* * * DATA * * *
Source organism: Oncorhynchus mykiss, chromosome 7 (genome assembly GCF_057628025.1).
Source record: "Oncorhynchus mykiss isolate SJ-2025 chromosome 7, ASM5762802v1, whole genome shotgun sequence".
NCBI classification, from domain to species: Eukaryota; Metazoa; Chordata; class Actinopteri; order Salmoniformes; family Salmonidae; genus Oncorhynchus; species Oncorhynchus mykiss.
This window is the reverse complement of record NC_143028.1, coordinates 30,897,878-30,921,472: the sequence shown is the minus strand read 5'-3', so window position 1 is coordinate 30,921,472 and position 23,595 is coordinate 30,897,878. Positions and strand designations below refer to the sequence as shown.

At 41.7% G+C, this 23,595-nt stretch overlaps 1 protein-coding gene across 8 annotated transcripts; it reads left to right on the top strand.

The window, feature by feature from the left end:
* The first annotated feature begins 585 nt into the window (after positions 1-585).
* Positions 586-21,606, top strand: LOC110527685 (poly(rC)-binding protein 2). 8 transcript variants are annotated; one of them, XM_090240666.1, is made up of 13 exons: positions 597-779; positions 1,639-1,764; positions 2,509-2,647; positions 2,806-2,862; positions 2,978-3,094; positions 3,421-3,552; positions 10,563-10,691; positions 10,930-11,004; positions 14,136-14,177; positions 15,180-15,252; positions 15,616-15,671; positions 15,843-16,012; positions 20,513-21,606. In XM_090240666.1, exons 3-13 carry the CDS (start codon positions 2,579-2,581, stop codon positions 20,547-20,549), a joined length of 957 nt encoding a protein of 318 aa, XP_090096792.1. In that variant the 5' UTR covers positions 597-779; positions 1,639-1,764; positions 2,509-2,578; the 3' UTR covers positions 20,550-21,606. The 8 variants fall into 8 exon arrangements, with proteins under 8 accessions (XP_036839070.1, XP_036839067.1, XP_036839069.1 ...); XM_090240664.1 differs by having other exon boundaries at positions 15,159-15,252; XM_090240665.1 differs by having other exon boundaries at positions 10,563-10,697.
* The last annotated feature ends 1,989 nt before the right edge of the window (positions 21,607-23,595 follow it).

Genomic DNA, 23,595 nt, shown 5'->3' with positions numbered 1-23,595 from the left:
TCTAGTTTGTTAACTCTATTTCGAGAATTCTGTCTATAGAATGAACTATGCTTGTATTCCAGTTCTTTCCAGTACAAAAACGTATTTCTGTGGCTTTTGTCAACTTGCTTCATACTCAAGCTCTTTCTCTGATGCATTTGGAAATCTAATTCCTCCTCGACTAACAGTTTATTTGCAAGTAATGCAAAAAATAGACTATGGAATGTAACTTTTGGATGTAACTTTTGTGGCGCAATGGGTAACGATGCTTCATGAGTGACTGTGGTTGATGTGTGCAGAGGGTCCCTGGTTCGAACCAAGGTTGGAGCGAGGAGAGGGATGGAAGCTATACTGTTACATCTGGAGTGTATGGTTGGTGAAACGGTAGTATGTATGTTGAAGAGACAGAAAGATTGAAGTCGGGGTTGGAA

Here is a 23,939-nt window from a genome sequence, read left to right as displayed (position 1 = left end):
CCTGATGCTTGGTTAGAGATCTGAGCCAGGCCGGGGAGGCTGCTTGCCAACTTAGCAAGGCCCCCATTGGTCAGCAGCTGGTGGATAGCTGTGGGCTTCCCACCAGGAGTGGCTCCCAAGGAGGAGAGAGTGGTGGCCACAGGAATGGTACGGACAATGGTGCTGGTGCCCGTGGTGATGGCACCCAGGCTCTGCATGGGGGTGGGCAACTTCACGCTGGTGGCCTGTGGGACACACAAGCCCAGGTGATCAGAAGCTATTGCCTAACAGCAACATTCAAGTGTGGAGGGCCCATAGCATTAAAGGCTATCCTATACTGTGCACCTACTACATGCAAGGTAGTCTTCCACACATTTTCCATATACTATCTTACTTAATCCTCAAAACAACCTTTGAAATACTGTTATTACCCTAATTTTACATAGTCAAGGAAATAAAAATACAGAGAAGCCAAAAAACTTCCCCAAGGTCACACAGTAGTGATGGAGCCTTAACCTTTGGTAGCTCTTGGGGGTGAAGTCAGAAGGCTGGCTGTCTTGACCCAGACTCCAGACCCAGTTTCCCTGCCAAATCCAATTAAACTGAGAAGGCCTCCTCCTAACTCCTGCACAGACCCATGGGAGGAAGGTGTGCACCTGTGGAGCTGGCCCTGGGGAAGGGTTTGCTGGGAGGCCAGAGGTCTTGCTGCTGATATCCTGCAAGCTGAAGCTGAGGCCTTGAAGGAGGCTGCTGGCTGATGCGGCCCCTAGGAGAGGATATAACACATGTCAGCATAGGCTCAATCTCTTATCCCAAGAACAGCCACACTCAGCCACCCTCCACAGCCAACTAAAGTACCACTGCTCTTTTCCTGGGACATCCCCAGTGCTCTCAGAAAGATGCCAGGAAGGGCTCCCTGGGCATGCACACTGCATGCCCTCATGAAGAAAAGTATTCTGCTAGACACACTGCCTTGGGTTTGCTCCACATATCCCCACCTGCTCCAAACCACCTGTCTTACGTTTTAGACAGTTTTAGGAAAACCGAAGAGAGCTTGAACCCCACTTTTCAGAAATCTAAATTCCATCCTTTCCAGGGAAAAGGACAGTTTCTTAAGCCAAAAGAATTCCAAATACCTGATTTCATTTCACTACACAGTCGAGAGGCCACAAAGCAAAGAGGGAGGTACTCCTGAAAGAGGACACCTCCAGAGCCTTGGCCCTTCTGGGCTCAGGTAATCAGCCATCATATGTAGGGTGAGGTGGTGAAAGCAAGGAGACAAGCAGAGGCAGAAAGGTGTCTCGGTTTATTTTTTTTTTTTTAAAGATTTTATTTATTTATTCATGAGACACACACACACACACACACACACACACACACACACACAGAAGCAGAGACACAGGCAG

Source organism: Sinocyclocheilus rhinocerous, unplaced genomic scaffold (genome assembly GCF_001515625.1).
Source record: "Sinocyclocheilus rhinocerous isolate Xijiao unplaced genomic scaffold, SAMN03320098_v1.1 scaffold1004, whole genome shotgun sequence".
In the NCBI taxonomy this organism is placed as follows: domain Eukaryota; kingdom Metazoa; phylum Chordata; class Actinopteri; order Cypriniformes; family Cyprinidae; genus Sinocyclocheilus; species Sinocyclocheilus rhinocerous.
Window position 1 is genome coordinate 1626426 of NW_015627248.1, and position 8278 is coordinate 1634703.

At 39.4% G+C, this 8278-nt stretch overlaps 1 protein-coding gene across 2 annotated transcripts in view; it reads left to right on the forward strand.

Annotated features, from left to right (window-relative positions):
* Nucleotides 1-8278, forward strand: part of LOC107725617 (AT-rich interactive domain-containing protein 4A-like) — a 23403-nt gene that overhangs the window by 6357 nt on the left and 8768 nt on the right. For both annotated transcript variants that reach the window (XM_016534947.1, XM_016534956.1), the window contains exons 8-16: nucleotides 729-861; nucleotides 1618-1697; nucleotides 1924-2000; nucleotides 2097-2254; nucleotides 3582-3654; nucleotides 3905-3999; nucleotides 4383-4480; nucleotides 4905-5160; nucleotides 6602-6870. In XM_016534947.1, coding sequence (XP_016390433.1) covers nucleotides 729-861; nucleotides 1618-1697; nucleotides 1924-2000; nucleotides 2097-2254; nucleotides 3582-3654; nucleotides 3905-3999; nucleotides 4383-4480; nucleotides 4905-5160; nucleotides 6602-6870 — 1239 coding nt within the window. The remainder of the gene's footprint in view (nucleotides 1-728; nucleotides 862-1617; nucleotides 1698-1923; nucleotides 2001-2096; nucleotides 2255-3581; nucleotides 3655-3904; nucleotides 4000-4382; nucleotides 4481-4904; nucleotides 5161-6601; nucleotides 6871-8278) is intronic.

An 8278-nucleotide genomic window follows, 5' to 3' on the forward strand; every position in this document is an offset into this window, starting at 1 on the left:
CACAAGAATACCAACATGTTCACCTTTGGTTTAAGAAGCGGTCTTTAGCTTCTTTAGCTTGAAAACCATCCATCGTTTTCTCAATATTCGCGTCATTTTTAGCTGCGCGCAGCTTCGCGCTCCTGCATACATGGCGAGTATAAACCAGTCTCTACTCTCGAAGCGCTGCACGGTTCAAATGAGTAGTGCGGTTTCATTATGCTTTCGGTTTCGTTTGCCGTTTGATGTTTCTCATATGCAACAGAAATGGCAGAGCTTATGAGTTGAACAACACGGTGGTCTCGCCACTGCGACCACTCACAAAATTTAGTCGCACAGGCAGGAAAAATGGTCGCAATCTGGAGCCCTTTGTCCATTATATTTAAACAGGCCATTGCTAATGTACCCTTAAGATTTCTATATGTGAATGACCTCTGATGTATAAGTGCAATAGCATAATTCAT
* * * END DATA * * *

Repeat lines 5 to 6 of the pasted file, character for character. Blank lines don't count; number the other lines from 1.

At 41.7% G+C, this 23,595-nt stretch overlaps 1 protein-coding gene across 8 annotated transcripts; it reads left to right on the top strand.

The window, feature by feature from the left end: